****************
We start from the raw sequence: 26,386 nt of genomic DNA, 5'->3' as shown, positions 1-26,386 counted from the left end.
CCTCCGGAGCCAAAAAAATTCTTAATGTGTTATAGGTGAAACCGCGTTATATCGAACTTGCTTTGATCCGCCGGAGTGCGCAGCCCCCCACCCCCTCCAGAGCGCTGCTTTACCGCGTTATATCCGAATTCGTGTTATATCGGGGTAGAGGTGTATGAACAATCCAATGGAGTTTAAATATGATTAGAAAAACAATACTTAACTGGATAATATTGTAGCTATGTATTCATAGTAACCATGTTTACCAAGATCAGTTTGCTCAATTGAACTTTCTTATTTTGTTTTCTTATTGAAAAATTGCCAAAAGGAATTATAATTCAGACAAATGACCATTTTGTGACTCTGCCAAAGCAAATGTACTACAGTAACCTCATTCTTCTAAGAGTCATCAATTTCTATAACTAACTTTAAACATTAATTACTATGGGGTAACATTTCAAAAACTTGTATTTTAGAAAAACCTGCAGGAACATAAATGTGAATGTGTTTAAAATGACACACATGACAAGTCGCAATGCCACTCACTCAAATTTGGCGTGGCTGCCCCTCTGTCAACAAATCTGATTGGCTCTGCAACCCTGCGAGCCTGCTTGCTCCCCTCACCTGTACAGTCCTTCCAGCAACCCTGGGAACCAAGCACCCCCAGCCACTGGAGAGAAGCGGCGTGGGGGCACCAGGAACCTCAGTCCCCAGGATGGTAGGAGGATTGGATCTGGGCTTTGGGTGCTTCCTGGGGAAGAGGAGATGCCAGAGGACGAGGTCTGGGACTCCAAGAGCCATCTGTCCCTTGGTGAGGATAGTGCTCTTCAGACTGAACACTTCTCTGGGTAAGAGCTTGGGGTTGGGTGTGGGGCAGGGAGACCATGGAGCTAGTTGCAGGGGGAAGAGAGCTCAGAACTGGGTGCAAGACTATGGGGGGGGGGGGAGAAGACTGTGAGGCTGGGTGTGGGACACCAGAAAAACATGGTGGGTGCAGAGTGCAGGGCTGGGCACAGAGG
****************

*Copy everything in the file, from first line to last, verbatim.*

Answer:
We start from the raw sequence: 26,386 nt of genomic DNA, 5'->3' as shown, positions 1-26,386 counted from the left end.
CCTCCGGAGCCAAAAAAATTCTTAATGTGTTATAGGTGAAACCGCGTTATATCGAACTTGCTTTGATCCGCCGGAGTGCGCAGCCCCCCACCCCCTCCAGAGCGCTGCTTTACCGCGTTATATCCGAATTCGTGTTATATCGGGGTAGAGGTGTATGAACAATCCAATGGAGTTTAAATATGATTAGAAAAACAATACTTAACTGGATAATATTGTAGCTATGTATTCATAGTAACCATGTTTACCAAGATCAGTTTGCTCAATTGAACTTTCTTATTTTGTTTTCTTATTGAAAAATTGCCAAAAGGAATTATAATTCAGACAAATGACCATTTTGTGACTCTGCCAAAGCAAATGTACTACAGTAACCTCATTCTTCTAAGAGTCATCAATTTCTATAACTAACTTTAAACATTAATTACTATGGGGTAACATTTCAAAAACTTGTATTTTAGAAAAACCTGCAGGAACATAAATGTGAATGTGTTTAAAATGACACACATGACAAGTCGCAATGCCACTCACTCAAATTTGGCGTGGCTGCCCCTCTGTCAACAAATCTGATTGGCTCTGCAACCCTGCGAGCCTGCTTGCTCCCCTCACCTGTACAGTCCTTCCAGCAACCCTGGGAACCAAGCACCCCCAGCCACTGGAGAGAAGCGGCGTGGGGGCACCAGGAACCTCAGTCCCCAGGATGGTAGGAGGATTGGATCTGGGCTTTGGGTGCTTCCTGGGGAAGAGGAGATGCCAGAGGACGAGGTCTGGGACTCCAAGAGCCATCTGTCCCTTGGTGAGGATAGTGCTCTTCAGACTGAACACTTCTCTGGGTAAGAGCTTGGGGTTGGGTGTGGGGCAGGGAGACCATGGAGCTAGTTGCAGGGGGAAGAGAGCTCAGAACTGGGTGCAAGACTATGGGGGGGGGGGGAGAAGACTGTGAGGCTGGGTGTGGGACACCAGAAAAACATGGTGGGTGCAGAGTGCAGGGCTGGGCACAGAGG